A pocket slide rule. Photo acquired from Wikimedia Commons, the free media repository

The first time I entered the math library at Lebanon Valley College, I was struck by what I saw on top of the bookcases – a giant slide rule! Though I had never used one, I remembered my dad telling me about how he had to use a slide rule in his math classes in college. This iconic piece of mathematical technology owes its existence to the mathematical development that is celebrating its 400th birthday this year – the invention of logarithms.

I recently came across a link to a Science News article by Tom Siegfried entitled Logarithms celebrate their 400th birthday. The article discusses how John Napier revolutionized mathematics in 1614 with his invention of logarithms. Though many considered the logarithm a godsend, not everyone was convinced.

Napier’s mathematical wizardry wasn’t universally appreciated, though, as rumors swirled that he was actually a dark wizard, à la Lord Voldemort. For one thing, Napier’s grass seemed to be greener than other landowners. And he allegedly trained a magical black rooster to identify thieves among his workers.

The article also discusses how the invention of logarithms led to the development of the slide rule.

It wasn’t long until others figured out how to put the logarithms to use in mechanical calculations using sticks. Inscribing numbers on the sticks at intervals proportional to their logarithms made it possible to multiply numbers by proper positioning of the sticks. Edmund Gunter, a London clergyman and friend of Briggs, had the germ of the idea in 1620. But the honor of first to slide the sticks is usually accorded to William Oughtred, an Episcopal minister, who also devised a circular version of the slide rule in the 1620s.

The invention of logarithms introduced a new way for quickly performing complicated calculations, with one mathematician claiming that “logarithms effectively doubled a mathematician’s useful lifetime.” Without the tools that logarithms offer the sciences today, our understanding of the world would be greatly limited.

## About Stephanie Blanda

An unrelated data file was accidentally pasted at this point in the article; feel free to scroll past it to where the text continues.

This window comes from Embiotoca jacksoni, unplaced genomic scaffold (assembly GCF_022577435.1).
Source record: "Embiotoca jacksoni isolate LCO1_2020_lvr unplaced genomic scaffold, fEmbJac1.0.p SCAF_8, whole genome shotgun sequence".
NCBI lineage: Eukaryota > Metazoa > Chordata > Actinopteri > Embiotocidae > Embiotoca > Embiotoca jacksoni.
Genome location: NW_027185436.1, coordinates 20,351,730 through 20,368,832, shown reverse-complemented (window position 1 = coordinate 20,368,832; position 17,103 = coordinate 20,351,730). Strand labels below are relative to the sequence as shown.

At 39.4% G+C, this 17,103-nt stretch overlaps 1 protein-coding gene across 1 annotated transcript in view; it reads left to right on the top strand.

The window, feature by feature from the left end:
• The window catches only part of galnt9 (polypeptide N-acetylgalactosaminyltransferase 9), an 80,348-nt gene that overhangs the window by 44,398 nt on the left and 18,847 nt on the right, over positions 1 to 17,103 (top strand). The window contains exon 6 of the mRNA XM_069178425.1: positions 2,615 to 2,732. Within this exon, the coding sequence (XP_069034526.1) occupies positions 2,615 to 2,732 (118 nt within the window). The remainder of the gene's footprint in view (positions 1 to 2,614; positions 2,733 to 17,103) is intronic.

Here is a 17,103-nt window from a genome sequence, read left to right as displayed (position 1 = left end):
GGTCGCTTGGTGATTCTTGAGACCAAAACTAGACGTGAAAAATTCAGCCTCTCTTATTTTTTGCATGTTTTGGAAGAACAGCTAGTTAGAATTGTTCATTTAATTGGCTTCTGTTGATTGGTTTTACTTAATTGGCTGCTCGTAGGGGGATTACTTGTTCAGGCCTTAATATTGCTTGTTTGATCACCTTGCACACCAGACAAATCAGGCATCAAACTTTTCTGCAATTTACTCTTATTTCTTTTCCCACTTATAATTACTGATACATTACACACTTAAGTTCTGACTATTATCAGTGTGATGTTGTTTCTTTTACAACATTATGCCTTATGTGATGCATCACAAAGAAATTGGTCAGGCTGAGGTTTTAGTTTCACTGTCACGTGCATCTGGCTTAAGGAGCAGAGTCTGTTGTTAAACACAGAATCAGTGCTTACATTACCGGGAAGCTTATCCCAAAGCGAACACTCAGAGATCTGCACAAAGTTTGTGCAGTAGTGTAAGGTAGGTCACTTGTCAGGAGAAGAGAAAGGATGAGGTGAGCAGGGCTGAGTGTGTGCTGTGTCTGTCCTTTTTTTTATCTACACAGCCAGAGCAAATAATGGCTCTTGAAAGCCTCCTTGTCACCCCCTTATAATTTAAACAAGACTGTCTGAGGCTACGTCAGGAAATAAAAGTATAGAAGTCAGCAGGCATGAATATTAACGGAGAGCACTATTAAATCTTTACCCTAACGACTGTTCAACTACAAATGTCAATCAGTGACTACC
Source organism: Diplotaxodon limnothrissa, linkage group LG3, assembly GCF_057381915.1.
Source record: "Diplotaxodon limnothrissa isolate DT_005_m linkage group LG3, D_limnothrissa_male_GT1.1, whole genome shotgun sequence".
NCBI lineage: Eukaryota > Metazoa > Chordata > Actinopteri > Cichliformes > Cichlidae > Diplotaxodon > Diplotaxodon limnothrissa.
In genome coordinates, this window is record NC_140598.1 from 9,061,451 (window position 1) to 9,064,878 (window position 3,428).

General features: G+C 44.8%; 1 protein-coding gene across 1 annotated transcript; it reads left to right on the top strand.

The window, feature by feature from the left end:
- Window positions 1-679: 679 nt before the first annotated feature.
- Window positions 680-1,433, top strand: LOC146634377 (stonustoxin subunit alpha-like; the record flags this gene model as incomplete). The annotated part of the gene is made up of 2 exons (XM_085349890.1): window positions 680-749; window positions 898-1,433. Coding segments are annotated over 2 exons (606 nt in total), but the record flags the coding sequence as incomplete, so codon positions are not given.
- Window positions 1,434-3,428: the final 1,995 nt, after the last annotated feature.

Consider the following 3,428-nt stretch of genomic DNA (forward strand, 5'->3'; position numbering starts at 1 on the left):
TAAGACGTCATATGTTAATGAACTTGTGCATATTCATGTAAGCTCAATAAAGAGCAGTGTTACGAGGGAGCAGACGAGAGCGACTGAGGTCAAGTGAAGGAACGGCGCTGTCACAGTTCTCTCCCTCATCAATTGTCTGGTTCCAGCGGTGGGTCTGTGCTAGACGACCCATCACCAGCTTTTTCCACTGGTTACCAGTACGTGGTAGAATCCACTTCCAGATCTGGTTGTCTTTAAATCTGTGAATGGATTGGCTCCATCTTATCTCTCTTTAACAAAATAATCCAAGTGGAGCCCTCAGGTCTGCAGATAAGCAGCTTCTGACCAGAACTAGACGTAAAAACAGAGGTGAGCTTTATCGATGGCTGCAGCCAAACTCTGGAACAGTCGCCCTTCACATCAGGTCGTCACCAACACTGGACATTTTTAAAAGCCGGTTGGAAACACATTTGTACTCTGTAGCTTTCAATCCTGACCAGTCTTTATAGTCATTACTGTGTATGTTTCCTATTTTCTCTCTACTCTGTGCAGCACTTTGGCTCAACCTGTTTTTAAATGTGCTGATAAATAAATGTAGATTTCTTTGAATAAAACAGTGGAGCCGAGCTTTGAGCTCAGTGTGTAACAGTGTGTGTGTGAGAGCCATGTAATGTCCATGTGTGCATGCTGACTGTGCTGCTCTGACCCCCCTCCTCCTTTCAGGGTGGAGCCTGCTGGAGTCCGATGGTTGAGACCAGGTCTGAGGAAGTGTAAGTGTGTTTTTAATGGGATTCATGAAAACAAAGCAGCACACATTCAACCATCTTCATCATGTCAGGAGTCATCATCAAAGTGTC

Stephanie is a math Ph.D. student, with a minor in Computational Science, at Penn State University. She obtained a B.S. from Lebanon Valley College, where she double majored in Mathematics and Computer Science. Currently, Stephanie is studying the interface of two viscous fluids under a shear flow, specifically with applications to wind generated ocean waves.

I enjoyed learning how to use a slide rule (in high school). It provided a very tactile way of doing computations. Also, the slide rule did the hard part of the work for you, but the user had to think about what the computation really was so that it could be done on the slide rule. Thus, the user was more deeply engaged, which led (for me, at least) to a better understanding of computation.

As a present, my parents bought me a giant slide rule that came from my old high school. It was the demonstration slide rule that hung on the front wall of a math classroom. Unopened it was about 8 feet long. I had it in the hallway in my apartment in grad school. When I graduated, I couldn’t take it with me immediately, since I was shipping everything via UPS. (The slide rule exceeded their length + girth restriction.) Since more math grad students were moving in, I left it behind, with the plan to pick it up at the end of the next year. Alas, when I came back, the roommates had cycled through to a new group and the slide rule was gone.